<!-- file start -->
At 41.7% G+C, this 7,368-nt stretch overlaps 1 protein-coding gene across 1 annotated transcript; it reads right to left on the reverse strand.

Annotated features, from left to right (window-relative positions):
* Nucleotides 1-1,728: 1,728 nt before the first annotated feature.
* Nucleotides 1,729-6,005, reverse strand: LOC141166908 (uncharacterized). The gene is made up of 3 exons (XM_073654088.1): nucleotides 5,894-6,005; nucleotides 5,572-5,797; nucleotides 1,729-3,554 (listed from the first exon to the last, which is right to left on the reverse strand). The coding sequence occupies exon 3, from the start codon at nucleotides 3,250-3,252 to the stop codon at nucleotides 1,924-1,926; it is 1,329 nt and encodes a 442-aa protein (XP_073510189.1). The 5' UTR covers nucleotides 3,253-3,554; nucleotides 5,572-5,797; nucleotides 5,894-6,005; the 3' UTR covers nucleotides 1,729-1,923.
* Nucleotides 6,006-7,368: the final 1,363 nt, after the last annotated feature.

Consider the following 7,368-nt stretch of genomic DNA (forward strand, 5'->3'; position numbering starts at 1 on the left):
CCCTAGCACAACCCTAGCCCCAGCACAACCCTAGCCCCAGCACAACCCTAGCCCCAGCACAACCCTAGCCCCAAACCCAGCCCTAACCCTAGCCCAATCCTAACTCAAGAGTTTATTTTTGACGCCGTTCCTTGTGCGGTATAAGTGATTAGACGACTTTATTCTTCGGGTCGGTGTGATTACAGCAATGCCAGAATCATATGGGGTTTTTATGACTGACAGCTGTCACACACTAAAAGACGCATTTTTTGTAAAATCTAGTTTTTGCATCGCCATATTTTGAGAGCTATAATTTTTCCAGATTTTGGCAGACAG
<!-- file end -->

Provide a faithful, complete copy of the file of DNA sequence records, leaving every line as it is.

At 41.7% G+C, this 7,368-nt stretch overlaps 1 protein-coding gene across 1 annotated transcript; it reads right to left on the reverse strand.

Annotated features, from left to right (window-relative positions):
* Nucleotides 1-1,728: 1,728 nt before the first annotated feature.
* Nucleotides 1,729-6,005, reverse strand: LOC141166908 (uncharacterized). The gene is made up of 3 exons (XM_073654088.1): nucleotides 5,894-6,005; nucleotides 5,572-5,797; nucleotides 1,729-3,554 (listed from the first exon to the last, which is right to left on the reverse strand). The coding sequence occupies exon 3, from the start codon at nucleotides 3,250-3,252 to the stop codon at nucleotides 1,924-1,926; it is 1,329 nt and encodes a 442-aa protein (XP_073510189.1). The 5' UTR covers nucleotides 3,253-3,554; nucleotides 5,572-5,797; nucleotides 5,894-6,005; the 3' UTR covers nucleotides 1,729-1,923.
* Nucleotides 6,006-7,368: the final 1,363 nt, after the last annotated feature.

Consider the following 7,368-nt stretch of genomic DNA (forward strand, 5'->3'; position numbering starts at 1 on the left):
CCCTAGCACAACCCTAGCCCCAGCACAACCCTAGCCCCAGCACAACCCTAGCCCCAGCACAACCCTAGCCCCAAACCCAGCCCTAACCCTAGCCCAATCCTAACTCAAGAGTTTATTTTTGACGCCGTTCCTTGTGCGGTATAAGTGATTAGACGACTTTATTCTTCGGGTCGGTGTGATTACAGCAATGCCAGAATCATATGGGGTTTTTATGACTGACAGCTGTCACACACTAAAAGACGCATTTTTTGTAAAATCTAGTTTTTGCATCGCCATATTTTGAGAGCTATAATTTTTCCAGATTTTGGCAGACAG